Locey KJ, Lennon JT (2016) Scaling laws predict global microbial diversity. Proc Natl Acad Sci 113:5970–5975

Martin DD, Ciulla R a, Roberts MF (1999) Osmoadaptation in Archaea. Appied Enviromental Microbiol 65:1815–1825

Oren A, Rodriguez-Valera F (2001) The contribution of halophilic Bacteria to the red coloration of saltern crystallizer ponds. FEMS Microbiol Ecol 36:123–130

Rampelotto PH (2010) Resistance of microorganisms to extreme environmental conditions and its contribution to astrobiology. Sustainability 2:1602–1623



Playing with Plutei

Hailey Conrad, Rutgers University


Me! Photo Credit: Kady Palmer

Ocean acidification is known as climate change’s evil twin. When the pH of ocean water drops, carbonate ions in the water form carbonic acid instead of calcium carbonate. Calcium carbonate is the form of calcium that marine animals that have calcium-based skeletons (like us!) and shells use to build their bones and shells. Having smaller and weaker skeletons or shells impacts their ability to survive. However, some individuals within certain species or populations of species have genes that make them more resistant to ocean acidification. If these individuals are able to pass on these genes to their offspring, then the species has the ability to evolve in response to ocean acidification instead of going extinct. This summer I’m working with Dr. Bob Podolsky in College of Charleston’s Grice Marine Field Station to study the extent to which ocean acidification affects Atlantic purple sea urchins, Arbacia punctulata. We are specifically trying to see if any individuals within a population from Woods Hole, Massachusetts, have any heritable genetic resistance to the negative impacts of ocean acidification. We hypothesize that there will be genetic resistance given that the northern Atlantic coast naturally has lower levels of saturated calcium carbonate, so a population that has evolved to live in that type of environment should have some resistance to lower calcium carbonate levels already (Wang et al 2013). We’re using a basic cross breeding technique to rear Arbacia punctulata larvae to their plutei stage, when they have four main body rods. At this stage they look less like sea urchins than they do like Sputnik!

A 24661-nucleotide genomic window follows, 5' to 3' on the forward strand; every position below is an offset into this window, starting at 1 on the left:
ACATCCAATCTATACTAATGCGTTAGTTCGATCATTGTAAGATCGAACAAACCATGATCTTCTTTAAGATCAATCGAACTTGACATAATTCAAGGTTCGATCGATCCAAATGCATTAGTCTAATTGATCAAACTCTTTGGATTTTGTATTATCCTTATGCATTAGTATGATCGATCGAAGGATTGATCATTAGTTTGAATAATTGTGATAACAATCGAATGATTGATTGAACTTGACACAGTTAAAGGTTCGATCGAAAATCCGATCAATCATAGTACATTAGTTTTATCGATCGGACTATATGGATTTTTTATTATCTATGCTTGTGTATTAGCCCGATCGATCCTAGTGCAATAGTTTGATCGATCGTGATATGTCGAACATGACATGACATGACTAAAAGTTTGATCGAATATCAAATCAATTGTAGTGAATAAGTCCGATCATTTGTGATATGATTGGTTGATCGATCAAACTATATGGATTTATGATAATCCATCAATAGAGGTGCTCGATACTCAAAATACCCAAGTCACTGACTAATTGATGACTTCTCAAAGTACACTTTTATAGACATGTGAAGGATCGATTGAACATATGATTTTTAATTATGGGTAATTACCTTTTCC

A sea urchin pluteus larvae with four body rods

Then, we will look to see if any of the male parents consistently produce male offspring that are more resistant to ocean acidification.  If males like these exist within this population, then the species has the capacity to evolve in response to ocean acidification, instead of going extinct! This is a very big deal, and could potentially be very hopeful. Even if we don’t get the results that we are hoping for, the results of this research could inform policy and management decisions.

Literature Cited:

Wang, Z. A., Wanninkhof, R., Cai, W., Byrne, R. H., Hu, X., Peng, T., & Huang, W. (2013). The marine inorganic carbon system along the Gulf of Mexico and Atlantic coasts of the United States: Insights from a transregional coastal carbon study. Limnology and Oceanography, 58(1), 325-342. doi:10.4319/lo.2013.58.1.0325

Thank you to the National Science Foundation and College of Charleston’s Grice Marine Laboratory for funding my project. And, special thanks to Dr. Bob Podolsky for being a wonderful and supportive mentor!